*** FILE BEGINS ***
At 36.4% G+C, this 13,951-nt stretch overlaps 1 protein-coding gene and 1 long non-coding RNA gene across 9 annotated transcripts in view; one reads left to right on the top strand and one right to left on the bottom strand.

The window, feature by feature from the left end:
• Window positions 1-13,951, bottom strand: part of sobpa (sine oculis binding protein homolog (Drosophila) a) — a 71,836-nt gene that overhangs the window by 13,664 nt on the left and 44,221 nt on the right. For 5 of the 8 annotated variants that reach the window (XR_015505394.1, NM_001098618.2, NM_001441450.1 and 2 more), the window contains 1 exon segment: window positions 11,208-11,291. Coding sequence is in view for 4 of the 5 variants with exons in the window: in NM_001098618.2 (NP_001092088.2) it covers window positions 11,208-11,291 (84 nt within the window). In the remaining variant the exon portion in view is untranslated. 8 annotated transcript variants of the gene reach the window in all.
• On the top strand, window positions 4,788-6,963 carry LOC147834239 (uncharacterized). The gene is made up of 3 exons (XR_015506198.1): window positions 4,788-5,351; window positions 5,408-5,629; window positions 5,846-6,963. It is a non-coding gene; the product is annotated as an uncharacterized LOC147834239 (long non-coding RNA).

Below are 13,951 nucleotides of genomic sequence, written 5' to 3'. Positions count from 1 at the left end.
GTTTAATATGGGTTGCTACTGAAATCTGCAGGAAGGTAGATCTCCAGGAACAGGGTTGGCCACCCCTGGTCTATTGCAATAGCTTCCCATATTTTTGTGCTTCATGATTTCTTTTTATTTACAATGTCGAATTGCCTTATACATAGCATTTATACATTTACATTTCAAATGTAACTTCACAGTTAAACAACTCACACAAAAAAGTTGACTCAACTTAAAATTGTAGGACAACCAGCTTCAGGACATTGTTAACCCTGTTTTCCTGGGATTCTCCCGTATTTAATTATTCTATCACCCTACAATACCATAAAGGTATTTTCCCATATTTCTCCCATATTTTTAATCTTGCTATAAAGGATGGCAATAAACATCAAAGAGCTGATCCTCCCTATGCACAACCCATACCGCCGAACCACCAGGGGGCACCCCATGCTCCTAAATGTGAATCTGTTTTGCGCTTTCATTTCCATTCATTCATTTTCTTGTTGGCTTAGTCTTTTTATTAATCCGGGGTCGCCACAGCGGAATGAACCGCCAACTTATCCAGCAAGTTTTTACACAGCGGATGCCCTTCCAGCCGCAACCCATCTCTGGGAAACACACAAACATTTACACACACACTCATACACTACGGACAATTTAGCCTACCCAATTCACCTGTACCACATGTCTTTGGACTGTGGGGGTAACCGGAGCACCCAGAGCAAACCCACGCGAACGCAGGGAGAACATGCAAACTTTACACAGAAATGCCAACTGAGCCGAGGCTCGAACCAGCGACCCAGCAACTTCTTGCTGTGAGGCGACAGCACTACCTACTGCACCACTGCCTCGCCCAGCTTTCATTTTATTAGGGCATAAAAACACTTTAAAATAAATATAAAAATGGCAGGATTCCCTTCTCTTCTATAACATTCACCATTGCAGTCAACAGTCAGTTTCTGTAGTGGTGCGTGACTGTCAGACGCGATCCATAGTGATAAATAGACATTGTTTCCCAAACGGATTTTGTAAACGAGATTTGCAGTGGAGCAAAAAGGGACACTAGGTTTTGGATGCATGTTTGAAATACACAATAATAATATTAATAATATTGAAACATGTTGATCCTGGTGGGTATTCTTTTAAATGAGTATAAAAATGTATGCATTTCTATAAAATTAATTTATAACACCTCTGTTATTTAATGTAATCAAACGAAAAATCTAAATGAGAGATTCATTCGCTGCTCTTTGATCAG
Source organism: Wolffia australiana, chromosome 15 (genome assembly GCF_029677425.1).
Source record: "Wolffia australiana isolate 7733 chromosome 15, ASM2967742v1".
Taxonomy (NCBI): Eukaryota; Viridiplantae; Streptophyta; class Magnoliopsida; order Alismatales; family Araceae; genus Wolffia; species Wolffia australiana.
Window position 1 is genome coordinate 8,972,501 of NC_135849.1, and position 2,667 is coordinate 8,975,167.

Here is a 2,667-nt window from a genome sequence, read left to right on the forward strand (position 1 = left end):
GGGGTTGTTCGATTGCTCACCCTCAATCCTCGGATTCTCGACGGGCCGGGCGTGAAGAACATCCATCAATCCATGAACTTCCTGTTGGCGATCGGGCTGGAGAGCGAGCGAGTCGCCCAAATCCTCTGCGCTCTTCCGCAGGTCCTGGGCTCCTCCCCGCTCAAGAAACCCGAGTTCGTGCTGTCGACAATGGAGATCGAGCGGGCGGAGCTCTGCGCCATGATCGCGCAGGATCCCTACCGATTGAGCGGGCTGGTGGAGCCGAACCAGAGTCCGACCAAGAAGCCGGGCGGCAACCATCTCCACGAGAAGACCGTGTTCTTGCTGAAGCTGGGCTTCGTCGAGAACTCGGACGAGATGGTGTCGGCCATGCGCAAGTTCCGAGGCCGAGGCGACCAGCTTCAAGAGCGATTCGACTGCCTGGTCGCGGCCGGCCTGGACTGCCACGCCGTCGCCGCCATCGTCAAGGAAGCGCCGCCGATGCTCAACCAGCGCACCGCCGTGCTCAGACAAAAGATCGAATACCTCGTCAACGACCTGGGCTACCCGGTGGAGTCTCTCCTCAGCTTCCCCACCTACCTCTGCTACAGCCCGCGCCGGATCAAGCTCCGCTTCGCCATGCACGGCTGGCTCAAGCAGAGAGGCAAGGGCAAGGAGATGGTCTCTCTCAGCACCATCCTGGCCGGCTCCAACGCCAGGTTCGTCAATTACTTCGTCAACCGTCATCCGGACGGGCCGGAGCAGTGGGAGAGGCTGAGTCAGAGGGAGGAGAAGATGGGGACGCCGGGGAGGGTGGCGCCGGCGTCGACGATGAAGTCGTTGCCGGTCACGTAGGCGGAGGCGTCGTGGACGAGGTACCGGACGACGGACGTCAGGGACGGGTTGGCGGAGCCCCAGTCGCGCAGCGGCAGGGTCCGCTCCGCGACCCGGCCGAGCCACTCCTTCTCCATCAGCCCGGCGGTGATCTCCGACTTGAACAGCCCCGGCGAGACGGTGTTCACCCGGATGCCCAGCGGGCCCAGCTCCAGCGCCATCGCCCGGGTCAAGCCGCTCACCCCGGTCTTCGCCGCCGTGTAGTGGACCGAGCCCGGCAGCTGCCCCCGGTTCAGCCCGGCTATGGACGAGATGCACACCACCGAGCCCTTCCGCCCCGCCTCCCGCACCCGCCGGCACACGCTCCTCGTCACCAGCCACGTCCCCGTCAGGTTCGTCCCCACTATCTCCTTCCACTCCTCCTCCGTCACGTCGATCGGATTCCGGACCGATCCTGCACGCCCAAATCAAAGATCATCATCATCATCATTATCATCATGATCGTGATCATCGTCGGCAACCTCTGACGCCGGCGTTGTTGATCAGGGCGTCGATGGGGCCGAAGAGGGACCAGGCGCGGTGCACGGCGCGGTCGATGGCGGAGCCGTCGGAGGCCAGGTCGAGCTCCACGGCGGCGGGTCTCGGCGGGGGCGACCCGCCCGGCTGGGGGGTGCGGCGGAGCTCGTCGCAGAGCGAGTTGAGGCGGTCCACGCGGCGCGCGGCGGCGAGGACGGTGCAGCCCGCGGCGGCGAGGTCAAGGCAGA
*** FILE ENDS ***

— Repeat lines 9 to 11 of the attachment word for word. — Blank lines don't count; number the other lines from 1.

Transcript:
Taxonomy (NCBI): Eukaryota; Viridiplantae; Streptophyta; class Magnoliopsida; order Alismatales; family Araceae; genus Wolffia; species Wolffia australiana.
Window position 1 is genome coordinate 8,972,501 of NC_135849.1, and position 2,667 is coordinate 8,975,167.

Here is a 2,667-nt window from a genome sequence, read left to right on the forward strand (position 1 = left end):